Researchers for Merck & Co., one of two companies that are in the final stages of developing an HPV vaccine, reported this week that their vaccine may protect older women against strains of HPV they have not yet been exposed to.
The research and public focus of the HPV vaccines (the other is being developed by GlaxoSmithKline) have thus far been on girls. To be most effective in protecting against cervical cancer, girls would have to be vaccinated prior to engaging in sexual behavior. Some U.S. Christian based organizations have already suggested they will oppose the vaccine, despite the fact that it will provide significant protection against cervical cancer.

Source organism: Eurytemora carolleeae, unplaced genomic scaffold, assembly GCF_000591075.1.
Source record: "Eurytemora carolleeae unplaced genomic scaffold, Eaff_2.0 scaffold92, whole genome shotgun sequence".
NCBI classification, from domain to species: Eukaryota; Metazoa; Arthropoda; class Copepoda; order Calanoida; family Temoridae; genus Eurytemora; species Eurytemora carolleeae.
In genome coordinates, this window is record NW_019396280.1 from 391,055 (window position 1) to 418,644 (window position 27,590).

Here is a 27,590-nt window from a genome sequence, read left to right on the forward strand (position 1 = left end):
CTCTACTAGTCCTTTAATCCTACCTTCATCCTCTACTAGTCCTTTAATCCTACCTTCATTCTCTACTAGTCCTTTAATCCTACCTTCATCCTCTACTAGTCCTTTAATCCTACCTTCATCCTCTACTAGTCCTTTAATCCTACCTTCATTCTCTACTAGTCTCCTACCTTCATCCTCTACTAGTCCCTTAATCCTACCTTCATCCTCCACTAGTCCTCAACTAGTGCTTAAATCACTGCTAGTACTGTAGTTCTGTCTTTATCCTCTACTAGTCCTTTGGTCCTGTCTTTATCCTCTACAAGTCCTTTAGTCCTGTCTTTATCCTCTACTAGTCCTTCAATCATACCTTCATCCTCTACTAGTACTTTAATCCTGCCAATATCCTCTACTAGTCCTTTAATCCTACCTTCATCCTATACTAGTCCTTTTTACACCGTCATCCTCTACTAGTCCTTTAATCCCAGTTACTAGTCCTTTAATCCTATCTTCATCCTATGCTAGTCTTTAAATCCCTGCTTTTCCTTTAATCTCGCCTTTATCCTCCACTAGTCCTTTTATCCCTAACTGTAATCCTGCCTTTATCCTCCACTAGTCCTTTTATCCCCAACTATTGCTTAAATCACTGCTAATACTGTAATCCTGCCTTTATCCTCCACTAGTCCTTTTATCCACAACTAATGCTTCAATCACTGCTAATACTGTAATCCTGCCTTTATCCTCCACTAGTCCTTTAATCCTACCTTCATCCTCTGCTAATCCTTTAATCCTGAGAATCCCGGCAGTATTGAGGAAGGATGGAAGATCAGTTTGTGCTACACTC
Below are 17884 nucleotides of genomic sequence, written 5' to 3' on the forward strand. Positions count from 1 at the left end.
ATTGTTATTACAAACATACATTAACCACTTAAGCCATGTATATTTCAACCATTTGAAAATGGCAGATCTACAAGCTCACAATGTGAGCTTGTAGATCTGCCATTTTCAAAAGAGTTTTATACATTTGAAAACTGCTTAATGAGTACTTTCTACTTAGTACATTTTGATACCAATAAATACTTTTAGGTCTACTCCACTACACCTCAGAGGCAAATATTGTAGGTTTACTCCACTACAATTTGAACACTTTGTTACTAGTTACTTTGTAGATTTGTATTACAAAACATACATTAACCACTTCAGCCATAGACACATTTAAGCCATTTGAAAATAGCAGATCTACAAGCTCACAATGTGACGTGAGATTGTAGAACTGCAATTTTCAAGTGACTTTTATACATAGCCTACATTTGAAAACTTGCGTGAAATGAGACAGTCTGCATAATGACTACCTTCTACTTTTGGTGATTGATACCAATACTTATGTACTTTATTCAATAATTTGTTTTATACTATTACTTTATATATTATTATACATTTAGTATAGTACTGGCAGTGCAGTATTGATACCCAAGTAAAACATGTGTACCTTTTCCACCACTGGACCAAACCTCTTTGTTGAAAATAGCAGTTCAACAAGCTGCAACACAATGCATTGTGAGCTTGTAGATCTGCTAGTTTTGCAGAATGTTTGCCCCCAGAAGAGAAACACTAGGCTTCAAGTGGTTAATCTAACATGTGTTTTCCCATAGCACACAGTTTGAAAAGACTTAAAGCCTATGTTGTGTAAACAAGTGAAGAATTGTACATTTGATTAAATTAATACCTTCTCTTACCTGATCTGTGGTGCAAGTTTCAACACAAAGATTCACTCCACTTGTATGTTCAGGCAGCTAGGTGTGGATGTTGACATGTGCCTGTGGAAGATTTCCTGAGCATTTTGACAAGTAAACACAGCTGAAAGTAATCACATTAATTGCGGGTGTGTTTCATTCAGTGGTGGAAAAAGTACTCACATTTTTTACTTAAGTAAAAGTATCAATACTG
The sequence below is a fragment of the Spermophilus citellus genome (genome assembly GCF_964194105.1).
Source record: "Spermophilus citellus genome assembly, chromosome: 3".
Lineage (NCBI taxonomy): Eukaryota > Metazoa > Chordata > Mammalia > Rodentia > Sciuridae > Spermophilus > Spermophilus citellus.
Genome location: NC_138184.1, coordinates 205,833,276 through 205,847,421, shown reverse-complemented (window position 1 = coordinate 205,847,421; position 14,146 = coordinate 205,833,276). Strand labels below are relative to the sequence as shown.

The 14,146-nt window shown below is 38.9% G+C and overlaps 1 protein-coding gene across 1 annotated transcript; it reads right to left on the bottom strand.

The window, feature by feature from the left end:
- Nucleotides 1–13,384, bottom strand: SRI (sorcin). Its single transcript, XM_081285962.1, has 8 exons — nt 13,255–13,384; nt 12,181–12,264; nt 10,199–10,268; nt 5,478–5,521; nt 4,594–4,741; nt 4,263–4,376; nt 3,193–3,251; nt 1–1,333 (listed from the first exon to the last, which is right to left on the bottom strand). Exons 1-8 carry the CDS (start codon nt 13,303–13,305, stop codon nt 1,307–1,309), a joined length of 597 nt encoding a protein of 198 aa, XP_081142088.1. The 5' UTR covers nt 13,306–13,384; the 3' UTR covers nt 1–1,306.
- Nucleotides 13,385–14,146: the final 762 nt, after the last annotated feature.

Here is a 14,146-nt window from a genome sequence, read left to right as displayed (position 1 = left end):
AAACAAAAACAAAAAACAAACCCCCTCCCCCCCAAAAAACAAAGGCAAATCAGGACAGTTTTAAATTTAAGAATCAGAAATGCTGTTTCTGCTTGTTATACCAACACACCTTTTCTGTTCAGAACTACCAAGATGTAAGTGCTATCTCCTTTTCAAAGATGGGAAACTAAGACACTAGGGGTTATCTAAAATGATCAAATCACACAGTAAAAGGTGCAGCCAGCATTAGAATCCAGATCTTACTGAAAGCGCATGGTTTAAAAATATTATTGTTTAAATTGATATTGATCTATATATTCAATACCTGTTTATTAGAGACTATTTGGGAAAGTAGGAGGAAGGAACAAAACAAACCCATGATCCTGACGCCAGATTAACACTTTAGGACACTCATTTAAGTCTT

As reported in the Guardian,
The results issued yesterday by Merck & Co at the Eurogin conference in Paris were from an analysis of trial data relating to those older participants who tested positive for one or more strain of HPV.
"In most cases women don't know if they have already been exposed to human papilloma virus or not. Based on our findings, women already exposed could also benefit from vaccination with Gardasil," said Daron Ferris, researcher and director of the Gynaecologic Cancer Prevention Centre at the Medical College of Georgia.
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